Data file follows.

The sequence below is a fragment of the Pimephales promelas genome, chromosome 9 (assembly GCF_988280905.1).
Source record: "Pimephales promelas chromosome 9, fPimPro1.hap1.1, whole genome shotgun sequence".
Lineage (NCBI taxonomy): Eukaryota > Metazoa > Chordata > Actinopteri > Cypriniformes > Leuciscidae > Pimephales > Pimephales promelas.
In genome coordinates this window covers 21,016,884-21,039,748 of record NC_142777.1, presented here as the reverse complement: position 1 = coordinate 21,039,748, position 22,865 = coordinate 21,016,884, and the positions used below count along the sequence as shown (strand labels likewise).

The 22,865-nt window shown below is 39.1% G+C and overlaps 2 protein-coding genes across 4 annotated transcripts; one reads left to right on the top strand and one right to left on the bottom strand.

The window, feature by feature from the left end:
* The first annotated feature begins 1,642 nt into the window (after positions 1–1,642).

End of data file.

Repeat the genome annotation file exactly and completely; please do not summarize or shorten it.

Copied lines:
The sequence below is a fragment of the Pimephales promelas genome, chromosome 9 (assembly GCF_988280905.1).
Source record: "Pimephales promelas chromosome 9, fPimPro1.hap1.1, whole genome shotgun sequence".
Lineage (NCBI taxonomy): Eukaryota > Metazoa > Chordata > Actinopteri > Cypriniformes > Leuciscidae > Pimephales > Pimephales promelas.
In genome coordinates this window covers 21,016,884-21,039,748 of record NC_142777.1, presented here as the reverse complement: position 1 = coordinate 21,039,748, position 22,865 = coordinate 21,016,884, and the positions used below count along the sequence as shown (strand labels likewise).

The 22,865-nt window shown below is 39.1% G+C and overlaps 2 protein-coding genes across 4 annotated transcripts; one reads left to right on the top strand and one right to left on the bottom strand.

The window, feature by feature from the left end:
* The first annotated feature begins 1,642 nt into the window (after positions 1–1,642).